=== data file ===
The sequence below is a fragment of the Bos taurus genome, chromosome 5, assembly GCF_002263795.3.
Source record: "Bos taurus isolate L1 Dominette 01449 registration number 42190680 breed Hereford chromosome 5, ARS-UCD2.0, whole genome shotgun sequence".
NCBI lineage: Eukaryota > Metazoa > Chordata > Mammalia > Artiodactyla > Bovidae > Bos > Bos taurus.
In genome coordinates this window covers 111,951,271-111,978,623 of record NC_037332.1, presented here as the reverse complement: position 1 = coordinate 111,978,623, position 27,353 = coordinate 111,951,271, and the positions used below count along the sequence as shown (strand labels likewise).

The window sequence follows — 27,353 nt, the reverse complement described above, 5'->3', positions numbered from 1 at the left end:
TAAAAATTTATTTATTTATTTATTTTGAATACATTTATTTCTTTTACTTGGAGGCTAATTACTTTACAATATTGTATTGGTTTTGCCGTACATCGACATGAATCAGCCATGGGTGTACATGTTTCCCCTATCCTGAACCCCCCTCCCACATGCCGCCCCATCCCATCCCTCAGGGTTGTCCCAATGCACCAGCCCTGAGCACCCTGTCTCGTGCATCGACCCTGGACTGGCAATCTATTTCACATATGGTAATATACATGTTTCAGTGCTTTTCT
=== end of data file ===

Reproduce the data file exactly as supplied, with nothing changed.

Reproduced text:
The sequence below is a fragment of the Bos taurus genome, chromosome 5, assembly GCF_002263795.3.
Source record: "Bos taurus isolate L1 Dominette 01449 registration number 42190680 breed Hereford chromosome 5, ARS-UCD2.0, whole genome shotgun sequence".
NCBI lineage: Eukaryota > Metazoa > Chordata > Mammalia > Artiodactyla > Bovidae > Bos > Bos taurus.
In genome coordinates this window covers 111,951,271-111,978,623 of record NC_037332.1, presented here as the reverse complement: position 1 = coordinate 111,978,623, position 27,353 = coordinate 111,951,271, and the positions used below count along the sequence as shown (strand labels likewise).

The window sequence follows — 27,353 nt, the reverse complement described above, 5'->3', positions numbered from 1 at the left end:
TAAAAATTTATTTATTTATTTATTTTGAATACATTTATTTCTTTTACTTGGAGGCTAATTACTTTACAATATTGTATTGGTTTTGCCGTACATCGACATGAATCAGCCATGGGTGTACATGTTTCCCCTATCCTGAACCCCCCTCCCACATGCCGCCCCATCCCATCCCTCAGGGTTGTCCCAATGCACCAGCCCTGAGCACCCTGTCTCGTGCATCGACCCTGGACTGGCAATCTATTTCACATATGGTAATATACATGTTTCAGTGCTTTTCT